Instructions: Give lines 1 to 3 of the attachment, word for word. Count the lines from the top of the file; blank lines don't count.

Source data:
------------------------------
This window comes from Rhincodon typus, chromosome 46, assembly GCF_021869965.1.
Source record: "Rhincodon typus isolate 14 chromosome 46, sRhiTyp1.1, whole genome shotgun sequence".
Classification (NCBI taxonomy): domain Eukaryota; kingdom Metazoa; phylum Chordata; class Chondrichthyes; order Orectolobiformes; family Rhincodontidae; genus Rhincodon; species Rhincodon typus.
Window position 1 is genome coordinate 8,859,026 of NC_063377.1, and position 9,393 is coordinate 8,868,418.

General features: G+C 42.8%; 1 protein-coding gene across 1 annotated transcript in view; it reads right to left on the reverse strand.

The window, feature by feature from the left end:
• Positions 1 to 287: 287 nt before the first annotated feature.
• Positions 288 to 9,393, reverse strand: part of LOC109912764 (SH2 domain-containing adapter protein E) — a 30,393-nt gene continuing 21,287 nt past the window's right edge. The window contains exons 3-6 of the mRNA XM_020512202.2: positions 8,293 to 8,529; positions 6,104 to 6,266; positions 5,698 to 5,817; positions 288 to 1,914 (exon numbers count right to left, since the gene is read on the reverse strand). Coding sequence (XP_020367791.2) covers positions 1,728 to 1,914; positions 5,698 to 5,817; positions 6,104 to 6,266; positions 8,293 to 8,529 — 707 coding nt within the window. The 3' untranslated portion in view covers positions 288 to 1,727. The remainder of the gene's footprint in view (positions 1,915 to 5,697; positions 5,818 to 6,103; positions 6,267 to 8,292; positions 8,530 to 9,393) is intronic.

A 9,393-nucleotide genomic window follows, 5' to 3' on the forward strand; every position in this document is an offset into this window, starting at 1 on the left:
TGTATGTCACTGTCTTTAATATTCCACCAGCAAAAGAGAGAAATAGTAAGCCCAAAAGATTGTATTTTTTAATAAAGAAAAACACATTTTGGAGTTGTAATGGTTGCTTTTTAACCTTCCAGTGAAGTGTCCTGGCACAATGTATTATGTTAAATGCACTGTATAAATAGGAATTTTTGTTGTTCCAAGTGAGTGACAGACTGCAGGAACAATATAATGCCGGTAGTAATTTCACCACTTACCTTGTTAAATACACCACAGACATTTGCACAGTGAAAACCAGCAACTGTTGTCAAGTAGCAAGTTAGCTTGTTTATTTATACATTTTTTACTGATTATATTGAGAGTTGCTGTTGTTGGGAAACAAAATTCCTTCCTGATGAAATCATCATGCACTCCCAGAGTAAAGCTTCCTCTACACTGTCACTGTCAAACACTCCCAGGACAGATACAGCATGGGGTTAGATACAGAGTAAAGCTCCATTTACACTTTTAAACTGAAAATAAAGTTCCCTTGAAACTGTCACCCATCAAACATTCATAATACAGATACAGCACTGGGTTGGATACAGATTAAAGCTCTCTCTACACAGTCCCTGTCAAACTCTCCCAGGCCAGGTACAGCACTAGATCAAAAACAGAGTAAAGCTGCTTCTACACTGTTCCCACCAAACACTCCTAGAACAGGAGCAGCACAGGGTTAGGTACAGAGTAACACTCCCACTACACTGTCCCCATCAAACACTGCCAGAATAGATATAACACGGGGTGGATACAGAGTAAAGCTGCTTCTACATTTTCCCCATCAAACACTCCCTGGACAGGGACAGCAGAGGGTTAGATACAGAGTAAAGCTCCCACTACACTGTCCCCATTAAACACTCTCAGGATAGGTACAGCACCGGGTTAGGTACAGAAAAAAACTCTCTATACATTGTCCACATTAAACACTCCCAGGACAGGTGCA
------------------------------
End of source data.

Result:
This window comes from Rhincodon typus, chromosome 46, assembly GCF_021869965.1.
Source record: "Rhincodon typus isolate 14 chromosome 46, sRhiTyp1.1, whole genome shotgun sequence".
Classification (NCBI taxonomy): domain Eukaryota; kingdom Metazoa; phylum Chordata; class Chondrichthyes; order Orectolobiformes; family Rhincodontidae; genus Rhincodon; species Rhincodon typus.